Japanese Firm Invents App to Find The Nearest Available Toilet

Screenshot: susanspann.com

Waiting to use the toilet might be a thing of the past soon–at least in Japan.

Major telecom firm KDDI Corporation has an app hitting the market in March of 2017 that will help users identify an unoccupied, available toilet in their vicinity.  The technology will rely on sensors installed on the toilet stall doors in order to verify whether they are open or shut.

This gives users an ability to see how many vacant openings their are without physically walking to each bathroom and stall. That also means knowing where those amazing Japanese bidet toilet seats are available.

“People often waste time by looking around for an available toilet on various floors or by waiting until one becomes available,” said KDDI spokesman Daisuke Maruo, speaking to the Japan Times. “We believe this service will help people waste less time.”

Every job we’ve ever worked seems to have been supplied enough toilets for .05% of the company.  While that’s an obvious exaggeration, bouncing around from stalls, to bathrooms, to floors can be a frustrating task when you have business to resolve.  This app will cut down on the amount of work time wasted (and panic) searching for a toilet.

Maruo would also go on to say, “Even though people sometimes complain that the number of bathrooms in a building are not enough, it is often hard for facility administrators to increase the numbers.  We believe this solution will help solve the problem by streamlining how bathrooms are used.”

Small Steps First

The application will be available in office buildings only to start, later adding to public areas, sports facilities, and shopping centers (pending success of course).  The latter are often crowded areas so this would be a welcome to anyone whose ever spent time dancing by a bathroom stall between innings.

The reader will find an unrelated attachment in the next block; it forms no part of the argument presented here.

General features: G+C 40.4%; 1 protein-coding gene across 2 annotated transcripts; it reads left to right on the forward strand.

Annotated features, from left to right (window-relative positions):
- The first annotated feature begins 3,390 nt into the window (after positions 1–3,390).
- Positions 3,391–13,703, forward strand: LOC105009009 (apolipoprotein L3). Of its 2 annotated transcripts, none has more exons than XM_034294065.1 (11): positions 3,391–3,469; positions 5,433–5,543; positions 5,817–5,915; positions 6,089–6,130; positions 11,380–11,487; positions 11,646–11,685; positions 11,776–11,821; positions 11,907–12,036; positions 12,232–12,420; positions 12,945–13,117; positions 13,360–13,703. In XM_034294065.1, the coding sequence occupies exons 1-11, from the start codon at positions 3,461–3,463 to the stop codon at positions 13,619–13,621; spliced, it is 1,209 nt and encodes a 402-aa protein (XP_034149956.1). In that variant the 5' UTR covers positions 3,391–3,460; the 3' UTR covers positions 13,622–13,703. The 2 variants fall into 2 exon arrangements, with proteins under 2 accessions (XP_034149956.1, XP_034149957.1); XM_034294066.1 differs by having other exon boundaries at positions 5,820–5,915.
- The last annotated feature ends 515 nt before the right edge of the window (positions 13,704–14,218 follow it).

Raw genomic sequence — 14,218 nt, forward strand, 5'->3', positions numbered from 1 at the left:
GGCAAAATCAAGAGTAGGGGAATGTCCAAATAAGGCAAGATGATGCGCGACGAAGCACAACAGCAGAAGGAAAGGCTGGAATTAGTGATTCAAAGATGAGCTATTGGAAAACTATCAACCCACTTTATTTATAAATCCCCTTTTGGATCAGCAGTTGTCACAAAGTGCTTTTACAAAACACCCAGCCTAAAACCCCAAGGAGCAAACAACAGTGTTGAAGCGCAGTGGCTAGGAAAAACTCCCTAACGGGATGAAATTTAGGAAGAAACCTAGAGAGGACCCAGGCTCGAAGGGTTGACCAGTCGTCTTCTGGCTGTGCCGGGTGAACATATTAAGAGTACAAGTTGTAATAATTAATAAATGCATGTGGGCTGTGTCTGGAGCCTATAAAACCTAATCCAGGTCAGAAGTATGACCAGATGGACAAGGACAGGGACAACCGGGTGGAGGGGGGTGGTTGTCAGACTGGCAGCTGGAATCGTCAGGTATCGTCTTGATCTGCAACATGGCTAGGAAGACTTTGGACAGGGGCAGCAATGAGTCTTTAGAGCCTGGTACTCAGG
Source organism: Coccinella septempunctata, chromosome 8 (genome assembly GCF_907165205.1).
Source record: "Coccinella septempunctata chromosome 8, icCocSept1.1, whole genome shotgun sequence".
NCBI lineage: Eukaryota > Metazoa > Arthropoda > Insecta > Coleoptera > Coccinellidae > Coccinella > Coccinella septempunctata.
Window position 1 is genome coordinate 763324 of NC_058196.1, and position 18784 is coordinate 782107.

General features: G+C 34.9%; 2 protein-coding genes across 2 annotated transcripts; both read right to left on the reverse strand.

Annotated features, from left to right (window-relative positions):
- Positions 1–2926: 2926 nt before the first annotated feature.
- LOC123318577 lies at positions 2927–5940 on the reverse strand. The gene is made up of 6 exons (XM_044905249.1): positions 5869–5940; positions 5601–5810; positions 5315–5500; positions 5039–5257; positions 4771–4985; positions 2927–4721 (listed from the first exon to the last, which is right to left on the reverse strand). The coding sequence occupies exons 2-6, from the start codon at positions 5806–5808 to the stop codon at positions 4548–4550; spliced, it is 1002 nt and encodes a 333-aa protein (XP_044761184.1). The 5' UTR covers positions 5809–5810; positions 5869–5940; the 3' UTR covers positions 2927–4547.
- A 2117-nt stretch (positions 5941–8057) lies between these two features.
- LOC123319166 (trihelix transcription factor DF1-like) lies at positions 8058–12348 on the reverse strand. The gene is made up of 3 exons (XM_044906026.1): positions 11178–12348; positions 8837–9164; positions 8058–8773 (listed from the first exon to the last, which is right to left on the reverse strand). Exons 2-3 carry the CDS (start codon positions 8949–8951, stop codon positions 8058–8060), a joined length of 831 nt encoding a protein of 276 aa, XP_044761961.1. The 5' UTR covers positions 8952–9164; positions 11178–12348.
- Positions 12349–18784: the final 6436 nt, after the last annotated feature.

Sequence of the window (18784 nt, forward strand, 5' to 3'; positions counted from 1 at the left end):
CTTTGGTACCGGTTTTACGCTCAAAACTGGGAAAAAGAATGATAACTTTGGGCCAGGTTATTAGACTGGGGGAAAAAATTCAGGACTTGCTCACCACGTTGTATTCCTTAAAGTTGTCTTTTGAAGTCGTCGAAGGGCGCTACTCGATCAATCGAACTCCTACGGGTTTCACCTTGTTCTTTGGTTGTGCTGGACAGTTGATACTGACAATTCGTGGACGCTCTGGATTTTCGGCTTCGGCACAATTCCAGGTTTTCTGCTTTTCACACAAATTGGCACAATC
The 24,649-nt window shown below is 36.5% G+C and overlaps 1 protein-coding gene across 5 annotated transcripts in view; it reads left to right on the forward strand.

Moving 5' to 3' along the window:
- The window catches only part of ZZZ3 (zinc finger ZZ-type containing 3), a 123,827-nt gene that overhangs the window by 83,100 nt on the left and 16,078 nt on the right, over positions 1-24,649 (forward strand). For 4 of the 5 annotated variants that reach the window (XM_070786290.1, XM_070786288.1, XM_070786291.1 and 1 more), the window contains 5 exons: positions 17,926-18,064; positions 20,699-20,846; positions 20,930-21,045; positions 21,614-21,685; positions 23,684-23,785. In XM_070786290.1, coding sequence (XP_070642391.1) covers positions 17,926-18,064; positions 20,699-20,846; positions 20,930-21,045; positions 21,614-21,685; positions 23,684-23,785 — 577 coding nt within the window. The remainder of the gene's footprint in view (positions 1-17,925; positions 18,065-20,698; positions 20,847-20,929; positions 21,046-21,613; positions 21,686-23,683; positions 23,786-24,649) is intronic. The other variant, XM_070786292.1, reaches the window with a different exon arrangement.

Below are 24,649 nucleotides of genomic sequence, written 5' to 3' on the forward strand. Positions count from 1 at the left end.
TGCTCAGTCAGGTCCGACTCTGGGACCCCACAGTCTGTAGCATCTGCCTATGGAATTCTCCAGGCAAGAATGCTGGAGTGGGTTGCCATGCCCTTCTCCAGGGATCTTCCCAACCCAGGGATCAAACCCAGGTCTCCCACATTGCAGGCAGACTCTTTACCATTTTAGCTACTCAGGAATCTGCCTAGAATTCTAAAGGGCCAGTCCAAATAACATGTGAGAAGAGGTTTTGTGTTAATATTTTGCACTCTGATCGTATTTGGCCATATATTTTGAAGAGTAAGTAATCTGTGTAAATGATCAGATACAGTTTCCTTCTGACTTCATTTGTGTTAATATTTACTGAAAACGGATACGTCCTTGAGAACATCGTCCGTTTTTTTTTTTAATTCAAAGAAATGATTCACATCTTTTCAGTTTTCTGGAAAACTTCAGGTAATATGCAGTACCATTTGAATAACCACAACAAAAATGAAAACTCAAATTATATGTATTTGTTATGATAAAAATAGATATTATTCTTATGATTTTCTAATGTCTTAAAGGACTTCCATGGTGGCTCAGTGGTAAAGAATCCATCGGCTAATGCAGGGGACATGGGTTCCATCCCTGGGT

Image courtesy of RocketNews24.com

But finding open stalls won’t be the only benefit to KDDI’s new toilet app.  A 2012 survey found that 30% of middle-aged Japanese men use various tactics to take “toilet naps.”  The KDDI app will be able to identify when a door has been closed for 30 minutes and notify administrators and bosses of potential nappers (or accidents of course).

A Water-Saving Idea Too?

KDDI will also begin a service which can monitor and analyze water use per flush.  Control will then be provided to the administrators to adjust the amount per flush and overall flush efficiency.  The need here is derived from a lack of “large” and “small” flushing options, which are common on many bidet toilets in the home (and now standardized bidet language) but not so much in the office.  This app would provide a much needed tool where needed.  KDDI believes this service would help facility administrators cut around 50% of the total water per flush in buildings or for their offices.